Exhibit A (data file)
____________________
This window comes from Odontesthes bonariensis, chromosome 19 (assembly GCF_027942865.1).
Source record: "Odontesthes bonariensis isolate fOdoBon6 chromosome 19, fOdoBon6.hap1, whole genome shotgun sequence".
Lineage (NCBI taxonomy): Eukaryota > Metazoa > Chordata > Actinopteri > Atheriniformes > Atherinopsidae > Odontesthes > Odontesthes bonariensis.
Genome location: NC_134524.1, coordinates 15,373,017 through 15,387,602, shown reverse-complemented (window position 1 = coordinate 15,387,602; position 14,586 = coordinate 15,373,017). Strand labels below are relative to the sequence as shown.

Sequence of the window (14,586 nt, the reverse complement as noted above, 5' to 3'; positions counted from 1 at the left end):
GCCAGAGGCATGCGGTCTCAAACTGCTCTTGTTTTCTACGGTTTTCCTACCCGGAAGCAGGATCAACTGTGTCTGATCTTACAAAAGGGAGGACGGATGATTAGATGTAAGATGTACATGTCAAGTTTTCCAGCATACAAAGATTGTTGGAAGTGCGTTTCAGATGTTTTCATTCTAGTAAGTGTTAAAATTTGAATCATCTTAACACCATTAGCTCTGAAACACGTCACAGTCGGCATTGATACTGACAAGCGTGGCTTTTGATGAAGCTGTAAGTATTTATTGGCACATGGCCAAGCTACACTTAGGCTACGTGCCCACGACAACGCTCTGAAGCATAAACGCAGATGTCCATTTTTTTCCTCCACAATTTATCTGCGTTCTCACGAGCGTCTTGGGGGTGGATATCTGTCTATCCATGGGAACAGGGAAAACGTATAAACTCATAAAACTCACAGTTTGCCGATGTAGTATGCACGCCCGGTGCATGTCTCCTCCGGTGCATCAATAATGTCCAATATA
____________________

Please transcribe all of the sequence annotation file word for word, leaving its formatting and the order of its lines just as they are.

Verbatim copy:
This window comes from Odontesthes bonariensis, chromosome 19 (assembly GCF_027942865.1).
Source record: "Odontesthes bonariensis isolate fOdoBon6 chromosome 19, fOdoBon6.hap1, whole genome shotgun sequence".
Lineage (NCBI taxonomy): Eukaryota > Metazoa > Chordata > Actinopteri > Atheriniformes > Atherinopsidae > Odontesthes > Odontesthes bonariensis.
Genome location: NC_134524.1, coordinates 15,373,017 through 15,387,602, shown reverse-complemented (window position 1 = coordinate 15,387,602; position 14,586 = coordinate 15,373,017). Strand labels below are relative to the sequence as shown.

Sequence of the window (14,586 nt, the reverse complement as noted above, 5' to 3'; positions counted from 1 at the left end):
GCCAGAGGCATGCGGTCTCAAACTGCTCTTGTTTTCTACGGTTTTCCTACCCGGAAGCAGGATCAACTGTGTCTGATCTTACAAAAGGGAGGACGGATGATTAGATGTAAGATGTACATGTCAAGTTTTCCAGCATACAAAGATTGTTGGAAGTGCGTTTCAGATGTTTTCATTCTAGTAAGTGTTAAAATTTGAATCATCTTAACACCATTAGCTCTGAAACACGTCACAGTCGGCATTGATACTGACAAGCGTGGCTTTTGATGAAGCTGTAAGTATTTATTGGCACATGGCCAAGCTACACTTAGGCTACGTGCCCACGACAACGCTCTGAAGCATAAACGCAGATGTCCATTTTTTTCCTCCACAATTTATCTGCGTTCTCACGAGCGTCTTGGGGGTGGATATCTGTCTATCCATGGGAACAGGGAAAACGTATAAACTCATAAAACTCACAGTTTGCCGATGTAGTATGCACGCCCGGTGCATGTCTCCTCCGGTGCATCAATAATGTCCAATATA